Pacific news
    Cafe Pacific
    CocoNET Wireless
    Island Directory
    Pacific Islands News
    Pacific Islands Report
    Pacific Islands Travel
    Pacific Time
    South Pacific travel
    Time Pacific

    Interested in GIS?



    Wednesday, April 30, 2003

    Botany of the Indopacific Region

    The Leiden University branch of the National Herbarium of the Netherlands has a research group on Plants of the Indopacific (PITA). This brings together the research on the vascular plants of the Malesian region (Indonesia, Malaysia, the Philippines, Papua New Guinea, Singapore and Brunei Darussalam) and adjacent Thailand and Indochina.

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    Tuesday, April 29, 2003

    Extinction in New Zealand

    A new take on ancient extinctions in New Zeland is discussed in Natural History Magazine here. Based on dates for Pacific rat fossils which are older by a thousand years than the first evidence of human habitation, some people now think that the some of the famous ancient extinctions of birds and other species in New Zeland were not caused by man after all.............

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    Where are the last wild places on earth?

    37 "wilderness areas" are described in Conservation International's "Wilderness: Earth's Last Wild Places." They include New Guinea.

    Tropical Rainforest
    1. Amazonia
    Bolivia, Brazil, Colombia, Ecuador, French Guiana, Guyana, Peru, Suriname, Venezuela
    2. The Congo Forests of Central Africa
    Angola, Cameroon, Central African Republic, Democratic Republic of the Congo, Equatorial Guinea, Gabon, Republic of Congo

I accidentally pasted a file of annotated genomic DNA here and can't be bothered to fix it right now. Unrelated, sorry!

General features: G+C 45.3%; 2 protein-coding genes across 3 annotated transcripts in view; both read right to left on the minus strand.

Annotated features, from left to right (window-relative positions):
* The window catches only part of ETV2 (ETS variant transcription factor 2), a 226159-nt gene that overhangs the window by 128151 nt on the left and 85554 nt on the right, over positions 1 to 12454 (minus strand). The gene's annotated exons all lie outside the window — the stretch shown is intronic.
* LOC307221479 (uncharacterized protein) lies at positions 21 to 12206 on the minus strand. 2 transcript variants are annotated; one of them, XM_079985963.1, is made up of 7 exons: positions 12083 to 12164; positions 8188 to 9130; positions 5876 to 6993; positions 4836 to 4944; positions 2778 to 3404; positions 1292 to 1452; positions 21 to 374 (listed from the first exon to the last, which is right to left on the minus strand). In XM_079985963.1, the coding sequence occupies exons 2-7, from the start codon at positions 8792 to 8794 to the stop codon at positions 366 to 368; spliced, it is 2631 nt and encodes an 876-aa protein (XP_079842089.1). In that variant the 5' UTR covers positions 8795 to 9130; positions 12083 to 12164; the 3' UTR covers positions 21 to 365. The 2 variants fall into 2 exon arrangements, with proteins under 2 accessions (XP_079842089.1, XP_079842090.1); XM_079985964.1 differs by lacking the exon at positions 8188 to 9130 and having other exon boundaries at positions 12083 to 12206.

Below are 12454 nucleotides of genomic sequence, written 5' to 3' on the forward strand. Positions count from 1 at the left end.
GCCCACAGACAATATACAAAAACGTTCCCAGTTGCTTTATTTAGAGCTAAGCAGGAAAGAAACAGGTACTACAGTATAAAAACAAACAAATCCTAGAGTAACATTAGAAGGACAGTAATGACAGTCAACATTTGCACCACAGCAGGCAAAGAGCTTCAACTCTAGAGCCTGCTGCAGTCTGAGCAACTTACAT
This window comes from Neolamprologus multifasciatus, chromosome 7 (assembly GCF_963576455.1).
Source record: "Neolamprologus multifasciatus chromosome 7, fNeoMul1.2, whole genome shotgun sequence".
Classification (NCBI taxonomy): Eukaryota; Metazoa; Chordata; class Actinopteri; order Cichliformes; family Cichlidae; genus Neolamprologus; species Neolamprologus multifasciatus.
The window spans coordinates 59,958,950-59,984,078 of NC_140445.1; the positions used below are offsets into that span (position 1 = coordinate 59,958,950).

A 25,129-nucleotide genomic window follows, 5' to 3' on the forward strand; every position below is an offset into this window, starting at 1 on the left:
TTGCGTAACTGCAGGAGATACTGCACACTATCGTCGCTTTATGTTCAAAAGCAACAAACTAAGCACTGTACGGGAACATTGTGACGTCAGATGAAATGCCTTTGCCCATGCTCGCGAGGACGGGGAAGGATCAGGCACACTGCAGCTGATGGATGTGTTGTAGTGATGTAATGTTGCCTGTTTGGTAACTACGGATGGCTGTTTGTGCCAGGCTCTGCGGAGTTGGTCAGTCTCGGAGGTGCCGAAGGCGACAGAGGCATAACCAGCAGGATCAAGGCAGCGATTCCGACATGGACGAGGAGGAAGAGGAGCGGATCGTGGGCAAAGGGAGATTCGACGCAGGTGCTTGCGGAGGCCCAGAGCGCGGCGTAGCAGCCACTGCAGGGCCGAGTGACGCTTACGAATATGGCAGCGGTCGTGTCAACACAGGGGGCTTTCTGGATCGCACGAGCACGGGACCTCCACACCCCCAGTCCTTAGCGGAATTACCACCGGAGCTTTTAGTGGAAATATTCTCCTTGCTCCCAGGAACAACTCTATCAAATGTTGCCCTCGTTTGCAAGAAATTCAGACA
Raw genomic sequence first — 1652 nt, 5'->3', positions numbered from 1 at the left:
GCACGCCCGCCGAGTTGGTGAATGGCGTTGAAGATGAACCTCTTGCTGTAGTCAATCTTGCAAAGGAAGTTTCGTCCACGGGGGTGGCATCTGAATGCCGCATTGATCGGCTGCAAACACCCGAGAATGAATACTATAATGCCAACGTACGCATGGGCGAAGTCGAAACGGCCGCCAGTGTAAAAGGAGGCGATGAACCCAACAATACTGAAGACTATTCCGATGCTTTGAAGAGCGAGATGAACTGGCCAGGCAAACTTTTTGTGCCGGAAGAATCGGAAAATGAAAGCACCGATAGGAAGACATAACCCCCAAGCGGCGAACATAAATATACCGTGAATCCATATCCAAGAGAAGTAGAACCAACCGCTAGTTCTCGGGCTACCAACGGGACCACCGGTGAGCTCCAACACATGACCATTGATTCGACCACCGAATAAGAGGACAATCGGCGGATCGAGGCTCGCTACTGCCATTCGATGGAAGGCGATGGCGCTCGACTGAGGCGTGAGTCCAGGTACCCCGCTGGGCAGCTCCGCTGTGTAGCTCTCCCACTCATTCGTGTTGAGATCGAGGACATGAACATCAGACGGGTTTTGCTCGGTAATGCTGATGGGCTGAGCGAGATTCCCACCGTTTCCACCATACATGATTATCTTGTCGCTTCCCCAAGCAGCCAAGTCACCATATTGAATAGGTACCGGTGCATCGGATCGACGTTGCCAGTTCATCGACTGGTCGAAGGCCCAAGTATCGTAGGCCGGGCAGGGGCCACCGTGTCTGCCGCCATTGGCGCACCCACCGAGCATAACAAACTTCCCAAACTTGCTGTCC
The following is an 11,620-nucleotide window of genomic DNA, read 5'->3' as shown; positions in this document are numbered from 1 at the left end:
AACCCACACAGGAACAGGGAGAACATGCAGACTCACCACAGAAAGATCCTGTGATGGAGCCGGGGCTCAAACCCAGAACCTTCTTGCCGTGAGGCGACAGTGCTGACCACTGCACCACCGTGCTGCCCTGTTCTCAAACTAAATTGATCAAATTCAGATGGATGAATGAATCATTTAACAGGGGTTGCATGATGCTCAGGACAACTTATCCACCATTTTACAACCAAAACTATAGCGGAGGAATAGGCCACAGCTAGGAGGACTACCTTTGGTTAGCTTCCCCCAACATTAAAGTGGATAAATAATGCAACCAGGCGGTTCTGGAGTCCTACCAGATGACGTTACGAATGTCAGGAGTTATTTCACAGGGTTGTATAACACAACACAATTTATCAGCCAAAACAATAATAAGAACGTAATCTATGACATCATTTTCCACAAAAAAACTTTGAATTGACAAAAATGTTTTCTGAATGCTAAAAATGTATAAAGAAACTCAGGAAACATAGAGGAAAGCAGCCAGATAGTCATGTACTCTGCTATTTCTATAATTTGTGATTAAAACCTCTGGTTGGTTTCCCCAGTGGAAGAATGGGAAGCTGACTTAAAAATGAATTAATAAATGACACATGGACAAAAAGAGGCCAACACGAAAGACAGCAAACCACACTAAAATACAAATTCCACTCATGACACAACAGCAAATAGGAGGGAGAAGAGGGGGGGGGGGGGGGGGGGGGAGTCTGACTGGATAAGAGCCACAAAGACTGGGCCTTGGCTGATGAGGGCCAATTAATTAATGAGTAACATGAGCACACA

3. New Guinea
    Papua or Irian Jaya (Indonesia), Papua New Guinea

    Tropical Woodlands, Savannas and Grasslands
    4. The Chaco
    Argentina, Bolivia, Paraguay
    5. The Caatinga
    6. Miombo-Mopane Woodlands and Grasslands
    Angola, Botswana, Democratic Republic of the Congo, Malawi, Mozambique, Namibia, South Africa, Tanzania, Zambia, Zimbabwe
    7. The Serengeti
    Kenya, Tanzania
    8. Cape York
    9. Arnhem Land
    10. Kimberley

    11. The Pantanal
    Bolivia, Brazil, Paraguay
    12. The Llanos
    Colombia, Venezuela
    13. BaƱados Del Este
    14. The Sundarbans
    Bangladesh, India
    15. The Sudd
    16. The Okavango
    Botswana, Namibia

    17. Baja Californian and Sonoran Deserts
    Mexico, USA (Arizona, California)
    18. The Greater Chihuahuan Desert
    Mexico, USA (Arizona, New Mexico, Texas)
    19. The Mojave Desert
    USA (Arizona, California, Nevada, Utah)
    20. The Colorado Plateau
    USA (Arizona, Colorado, New Mexico, Utah)
    21. Costal Deserts of Peru and Chile
    Chile, Peru
    22. The Sahara/Sahel
    Algeria, Burkina Faso, Cameroon, Central African Republic, Chad, Egypt, Eritrea, Ethiopia, Jordan, Libya, Mali, Mauritania, Morocco, Niger, Nigeria, Senegal, Sudan, Tunisia, Western Sahara
    23. The Kalahari Desert
    Botswana, Namibia, South Africa
    24. The Namib Desert
    Angola, Namibia
    25. Arabian Deserts
    Egypt, Iran, Iraq, Israel, Jordan, Kuwait, Oman, Saudi Arabia, Syria, United Arab Emirates, Yemen
    26. Asian Deserts
    Afghanistan, Bangladesh, China, Iran, Kazakhstan, Kyrgyzstan, Mongolia, Pakistan, Russia, Tajikistan, Turkmenistan, Uzbekistan
    27. Australian Deserts

    Temperate Forests
    28. The Northern Rocky Mountains
    Canada, USA (Idaho, Montana, Washington, Wyoming)
    29. Pacific Northwest
    Canada, USA (Alaska)
    30. The Appalachians
    Canada, USA (Alabama, Connecticut, Georgia, Kentucky, Maine, Massachusetts, Michigan, New Hampshire, New York, North Carolina, Ohio, Pennsylvania, South Carolina, Tennessee, Vermont, Virginia, West Virginia)
    31. Magellanic Subpolar Rainforests
    Argentina, Chile
    32. European Mountains
    Albania, Austria, Bosnia-Herzegovina, Bulgaria, Czech Republic, France, Germany, Greece, Italy, Macedonia, Poland, Romania, Slovakia, Slovenia, Spain, Switzerland, Ukraine, United Kingdom, Yugoslavia
    33. Tasmania

    High Latitude Wilderness Areas
    34. The Boreal Forests
    Canada, Finland, Iceland, Norway, Russia, Sweden, USA (Alaska)
    35. Patagonia
    Argentina, Chile, Falkland Islands (UK)
    36. The Arctic Tundra
    Canada, Finland, Greenland, Iceland, Norway, Russia, Sweden, USA (Alaska)
    37. Antarctica

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    Wednesday, April 23, 2003

    Niue forest project a bust - A news report and comment